Johns explained that a provision in Congress’ recently passed omnibus bill allowed the Department of Energy’s Loan Programs Office to issue direct loans to tribal energy projects, expanding the pool of funding for those projects and potentially widening Native access to develop energy resources.
“Being able to give direct loans to tribal projects is a game-changer,” Johns said. “This is really going to be helpful for a lot of tribal projects out there that want to continue to grow.”
Sen. Steve Daines, R-Montana, asked Johns if the Office of Indian Energy Policy would allow tribes to choose which methods of energy generation they employ, even if those methods include fossil fuels or coal.
“We support tribes to pursue whatever their energy needs and vision is. That’s been the mission of our office — whatever they want to choose,” Johns said.
‘A powerful opportunity’
In the second half of the hearing, senators heard testimony from Native-led organizations and tribal enterprises about what could be done to improve business in Indian Country.
Intertribal Agriculture Council Lexie Holden’s testimony discussed improving self-determination under the aforementioned “638 contracting” by allowing the inclusion of more Native-produced foods in federal assistance programs.
“The Food Distribution Program on Indian Reservations and other USDA food assistance programs represent both a critical part of the food security safety net for Indian Country and a dedicated institutional market opportunity for Native producers, who are vastly underrepresented in these opportunities currently,” Holden told the committee.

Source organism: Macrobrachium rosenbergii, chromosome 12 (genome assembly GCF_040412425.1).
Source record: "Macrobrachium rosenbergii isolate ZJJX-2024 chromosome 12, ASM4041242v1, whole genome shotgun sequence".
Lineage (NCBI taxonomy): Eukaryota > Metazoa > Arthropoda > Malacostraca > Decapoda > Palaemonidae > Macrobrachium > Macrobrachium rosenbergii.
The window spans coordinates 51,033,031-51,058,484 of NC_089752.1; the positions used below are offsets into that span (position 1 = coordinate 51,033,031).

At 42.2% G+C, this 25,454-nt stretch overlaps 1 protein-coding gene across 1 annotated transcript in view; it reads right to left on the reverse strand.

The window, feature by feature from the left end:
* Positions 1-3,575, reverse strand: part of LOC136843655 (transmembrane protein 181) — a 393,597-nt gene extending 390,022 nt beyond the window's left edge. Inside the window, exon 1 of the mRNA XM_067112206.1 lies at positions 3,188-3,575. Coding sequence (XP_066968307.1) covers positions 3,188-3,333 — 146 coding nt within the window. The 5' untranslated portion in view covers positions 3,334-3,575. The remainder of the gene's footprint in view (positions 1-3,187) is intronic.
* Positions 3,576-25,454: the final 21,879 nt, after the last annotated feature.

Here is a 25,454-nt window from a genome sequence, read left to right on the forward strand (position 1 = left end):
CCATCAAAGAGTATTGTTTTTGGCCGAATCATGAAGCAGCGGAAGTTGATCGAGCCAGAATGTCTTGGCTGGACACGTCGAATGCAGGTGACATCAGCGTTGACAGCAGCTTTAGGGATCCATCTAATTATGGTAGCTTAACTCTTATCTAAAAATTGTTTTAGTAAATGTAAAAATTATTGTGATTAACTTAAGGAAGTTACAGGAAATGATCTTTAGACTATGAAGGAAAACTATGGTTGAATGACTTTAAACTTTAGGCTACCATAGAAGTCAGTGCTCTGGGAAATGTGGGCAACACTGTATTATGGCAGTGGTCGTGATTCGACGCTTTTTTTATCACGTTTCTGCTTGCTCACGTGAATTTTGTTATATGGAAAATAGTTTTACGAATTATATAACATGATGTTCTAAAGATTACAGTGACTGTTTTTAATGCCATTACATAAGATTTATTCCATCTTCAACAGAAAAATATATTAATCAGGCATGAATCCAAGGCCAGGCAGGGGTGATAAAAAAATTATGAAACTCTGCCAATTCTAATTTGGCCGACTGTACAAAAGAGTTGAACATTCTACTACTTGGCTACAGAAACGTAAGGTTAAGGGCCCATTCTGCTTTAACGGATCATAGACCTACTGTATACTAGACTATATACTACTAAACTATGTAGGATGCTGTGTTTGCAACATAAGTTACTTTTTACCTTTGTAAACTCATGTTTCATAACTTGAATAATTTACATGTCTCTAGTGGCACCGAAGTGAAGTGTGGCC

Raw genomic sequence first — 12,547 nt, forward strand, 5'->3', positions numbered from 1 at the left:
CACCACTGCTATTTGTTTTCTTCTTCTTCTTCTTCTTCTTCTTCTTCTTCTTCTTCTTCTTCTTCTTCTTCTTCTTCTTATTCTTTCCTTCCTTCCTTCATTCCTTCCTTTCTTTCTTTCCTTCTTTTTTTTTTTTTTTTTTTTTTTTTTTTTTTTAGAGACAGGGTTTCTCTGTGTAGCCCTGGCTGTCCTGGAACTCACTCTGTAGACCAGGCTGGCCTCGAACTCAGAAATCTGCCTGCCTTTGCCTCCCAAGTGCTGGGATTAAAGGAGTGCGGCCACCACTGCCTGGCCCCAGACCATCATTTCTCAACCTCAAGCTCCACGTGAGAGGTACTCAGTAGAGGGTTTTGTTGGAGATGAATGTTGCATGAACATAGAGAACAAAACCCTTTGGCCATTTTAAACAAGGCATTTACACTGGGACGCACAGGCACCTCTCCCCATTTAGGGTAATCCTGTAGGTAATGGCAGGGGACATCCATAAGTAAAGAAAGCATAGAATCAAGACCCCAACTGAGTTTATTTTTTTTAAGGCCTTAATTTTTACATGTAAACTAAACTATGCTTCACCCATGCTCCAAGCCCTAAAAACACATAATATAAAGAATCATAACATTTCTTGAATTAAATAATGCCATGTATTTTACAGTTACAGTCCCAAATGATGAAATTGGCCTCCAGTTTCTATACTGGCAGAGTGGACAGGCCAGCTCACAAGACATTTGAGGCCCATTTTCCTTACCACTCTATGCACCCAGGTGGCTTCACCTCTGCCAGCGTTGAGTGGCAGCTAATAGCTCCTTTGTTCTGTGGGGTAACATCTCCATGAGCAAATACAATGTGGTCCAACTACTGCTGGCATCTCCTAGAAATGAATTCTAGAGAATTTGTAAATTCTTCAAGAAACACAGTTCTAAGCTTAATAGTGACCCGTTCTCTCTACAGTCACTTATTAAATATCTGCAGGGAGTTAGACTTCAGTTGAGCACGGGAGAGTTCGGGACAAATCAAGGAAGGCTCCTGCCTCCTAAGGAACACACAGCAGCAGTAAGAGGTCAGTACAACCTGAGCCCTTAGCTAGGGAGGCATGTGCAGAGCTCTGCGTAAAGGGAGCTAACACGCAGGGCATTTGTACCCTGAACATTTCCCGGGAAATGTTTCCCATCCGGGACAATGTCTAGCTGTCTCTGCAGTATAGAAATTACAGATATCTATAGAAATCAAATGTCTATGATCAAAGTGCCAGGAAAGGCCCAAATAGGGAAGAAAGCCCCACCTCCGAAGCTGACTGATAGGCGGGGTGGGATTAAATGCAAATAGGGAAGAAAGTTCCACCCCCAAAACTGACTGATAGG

COVID-19 prompted the Agricultural Marketing Service to begin approaching Native producers for local food sourcing, Holden said. The move came after years of lobbying by the IAC and other members of the Native Farm Bill Coalition to begin including Native agriculture in USDA food programs.
“It should not have taken a global health crisis for USDA to take tribal leaders and producers seriously when they call for more Native-produced, culturally appropriate foods, especially in FDPIR, which serves primarily Tribal citizens,” Holden said. “Food sourcing through these 638 contracts is a powerful opportunity for tribal nations to do what we have always done: Feed our own people.”
Holden’s testimony also touched on bringing the USDA into the Buy Indian Act, a sentiment Hipp echoed earlier in the hearing.
“There are so many other opportunities we’ve seen within USDA where we could more tightly work with Native producers and tribal governments to really accomplish their goals of bringing more of their products to market, and one of those markets could be the USDA,” Hipp said. “USDA doesn’t have Native preference in procurement, so unless you identify that within your own efforts, we only have so far we can go to meet the moment. Really unpacking those opportunities is very important.”
Director of the Navajo Nation’s Division of Economic Development J.T. Willie discussed the barriers standing in the way of aspiring Navajo businesses and economic development efforts: outdated laws and regulations, often tight timing windows for federal assistance, and systemic discrimination.
Willie outlined one step the Navajo DED planned to take through its application to the U.S. Treasury’s State Small Business Credit Initiative, funds from which will help address tribal members’ chronic lack of credit and collateral. Less restrictive policies would allow the tribe to take more steps in the same vein, Willie said.
“The economy of the Navajo Nation depends on the willingness of the U.S. federal government to allow greater flexibility or see that innovative ideas turn into substantial and impactful policies that foster greater autonomy for our economic decisions,” Willie said. “It is widely understood that small businesses are the foundation of the economy. We ask for greater flexibility to support our Navajo small businesses and ultimately contribute to the greater American economy.”